Agitators raise the alarm over degenerating state of Nigeria at UNGA
Yoruba group demands probe of terrorism sponsors
The Nigerian Indigenous Nationalities Alliance for Self-Determination (NINAS), yesterday, alerted the global community of the rapidly degenerating situation of Nigeria.
It, therefore, urged the United Nations (UN), particularly the Security and Trusteeship Councils, to initiate urgent steps to arrest Nigeria’s slow descent into chaos.
This was contained in a letter addressed to the UN Security Council, the Trusteeship Council and the General Assembly during the one-million-man freedom march to the UN Headquarters in New York.
The letter was jointly signed by Chairman, NINAS – Ilana Omo Oodua, Prof. Banji Akintoye; Secretary-General, NINAS, Lower Niger Congress, Tony Nnadi and Prof. Yusuf Turaki of Middle-Belt Movement.
The agitators asked the UN to act fast on their demands to avert “catastrophe and large refugee crisis.”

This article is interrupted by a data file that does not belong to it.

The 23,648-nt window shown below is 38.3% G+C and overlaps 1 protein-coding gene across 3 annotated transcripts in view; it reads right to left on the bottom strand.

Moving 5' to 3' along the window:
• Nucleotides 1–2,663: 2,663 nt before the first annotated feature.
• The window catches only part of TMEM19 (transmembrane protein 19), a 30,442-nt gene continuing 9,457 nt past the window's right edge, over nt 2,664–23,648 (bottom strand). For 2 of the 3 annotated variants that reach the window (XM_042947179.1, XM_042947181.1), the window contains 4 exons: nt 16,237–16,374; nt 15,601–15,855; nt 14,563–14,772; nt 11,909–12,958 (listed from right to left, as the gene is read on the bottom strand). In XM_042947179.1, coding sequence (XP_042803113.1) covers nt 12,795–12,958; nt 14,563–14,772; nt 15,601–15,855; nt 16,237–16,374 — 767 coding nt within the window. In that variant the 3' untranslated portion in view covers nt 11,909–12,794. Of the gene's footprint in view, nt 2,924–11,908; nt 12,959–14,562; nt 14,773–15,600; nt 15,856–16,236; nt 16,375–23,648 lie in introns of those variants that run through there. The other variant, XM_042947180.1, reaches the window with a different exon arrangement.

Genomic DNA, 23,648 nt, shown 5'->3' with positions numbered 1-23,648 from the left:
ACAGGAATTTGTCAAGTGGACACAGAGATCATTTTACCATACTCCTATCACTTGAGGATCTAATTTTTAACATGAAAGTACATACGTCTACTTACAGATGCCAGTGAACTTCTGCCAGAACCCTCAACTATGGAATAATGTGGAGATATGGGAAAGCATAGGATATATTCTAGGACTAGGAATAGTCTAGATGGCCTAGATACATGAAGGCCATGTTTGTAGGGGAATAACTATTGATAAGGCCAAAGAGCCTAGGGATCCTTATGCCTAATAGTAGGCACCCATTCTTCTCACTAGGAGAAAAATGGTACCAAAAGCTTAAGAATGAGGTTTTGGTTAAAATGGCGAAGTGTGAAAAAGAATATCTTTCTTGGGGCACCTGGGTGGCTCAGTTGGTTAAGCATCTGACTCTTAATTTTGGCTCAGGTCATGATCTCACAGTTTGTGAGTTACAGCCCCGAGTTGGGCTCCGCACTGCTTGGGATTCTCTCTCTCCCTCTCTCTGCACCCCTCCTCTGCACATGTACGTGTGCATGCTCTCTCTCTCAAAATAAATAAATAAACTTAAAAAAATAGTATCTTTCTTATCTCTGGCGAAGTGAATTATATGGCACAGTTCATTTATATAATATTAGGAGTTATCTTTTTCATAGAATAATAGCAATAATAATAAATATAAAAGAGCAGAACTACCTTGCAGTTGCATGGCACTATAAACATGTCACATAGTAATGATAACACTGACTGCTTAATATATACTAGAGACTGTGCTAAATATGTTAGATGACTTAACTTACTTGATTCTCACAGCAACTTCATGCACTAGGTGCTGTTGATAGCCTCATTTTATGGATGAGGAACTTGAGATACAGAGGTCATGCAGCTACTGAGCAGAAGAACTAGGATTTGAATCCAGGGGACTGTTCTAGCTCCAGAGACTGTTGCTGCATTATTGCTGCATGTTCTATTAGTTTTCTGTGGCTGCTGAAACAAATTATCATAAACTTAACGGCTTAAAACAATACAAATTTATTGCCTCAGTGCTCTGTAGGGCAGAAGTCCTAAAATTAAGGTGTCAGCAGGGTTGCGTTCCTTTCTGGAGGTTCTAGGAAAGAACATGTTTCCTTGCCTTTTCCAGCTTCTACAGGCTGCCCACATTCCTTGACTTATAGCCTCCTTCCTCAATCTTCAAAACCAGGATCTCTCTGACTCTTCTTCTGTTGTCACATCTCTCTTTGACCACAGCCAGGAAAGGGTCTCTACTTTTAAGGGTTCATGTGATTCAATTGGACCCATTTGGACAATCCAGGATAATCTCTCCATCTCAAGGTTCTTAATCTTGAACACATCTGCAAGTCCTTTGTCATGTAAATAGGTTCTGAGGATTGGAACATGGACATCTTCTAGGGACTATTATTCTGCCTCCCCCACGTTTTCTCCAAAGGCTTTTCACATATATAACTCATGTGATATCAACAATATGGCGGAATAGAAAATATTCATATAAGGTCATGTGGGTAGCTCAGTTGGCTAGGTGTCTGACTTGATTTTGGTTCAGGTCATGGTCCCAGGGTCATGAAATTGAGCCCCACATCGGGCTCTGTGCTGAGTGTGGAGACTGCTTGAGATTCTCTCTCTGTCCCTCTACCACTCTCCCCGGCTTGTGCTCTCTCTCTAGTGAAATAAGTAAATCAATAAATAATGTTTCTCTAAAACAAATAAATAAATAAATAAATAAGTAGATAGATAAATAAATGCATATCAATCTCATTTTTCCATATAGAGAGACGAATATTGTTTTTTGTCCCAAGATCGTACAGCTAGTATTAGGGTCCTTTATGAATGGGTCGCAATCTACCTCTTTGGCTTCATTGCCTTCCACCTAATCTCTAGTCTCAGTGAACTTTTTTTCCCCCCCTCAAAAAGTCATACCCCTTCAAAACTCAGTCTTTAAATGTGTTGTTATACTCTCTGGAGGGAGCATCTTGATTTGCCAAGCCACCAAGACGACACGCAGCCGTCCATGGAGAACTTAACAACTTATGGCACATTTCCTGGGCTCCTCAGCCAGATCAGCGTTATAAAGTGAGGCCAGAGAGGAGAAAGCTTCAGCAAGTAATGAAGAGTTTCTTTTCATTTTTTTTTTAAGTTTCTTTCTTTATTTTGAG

“That Nigeria has failed as a state is no longer a subject for debate, having emerged the global poverty capital, and playing host to two of the world’s top four most deadly terrorist organisations, with three-quarters of the constituent components (South and Middle-Belt) seeking urgent extrication by way of referendum from what has become a union of death.
“We gather today to alert the UN, and the rest of the global community that the union of Nigeria has failed irredeemably; and is now at the verge of a violent disintegration with catastrophic consequences for global peace, and security, as our population would become an instant global refugee nightmare,” the letter stated.
MEANWHILE, following the United Arab Emirates (UAE) revelation and naming of alleged 36 Nigerian sponsors of terrorism and Boko Haram insurgency, a South-West political group, Yoruba Ronu Leadership Forum (YRLP), has urged President Muhammadu Buhari to act fast and ensure proper investigation with the political will to prosecute those found culpable.
In a statement, yesterday, President of the forum, Mr. Akin Malaolu, said many questions had come begging for answers following the development.
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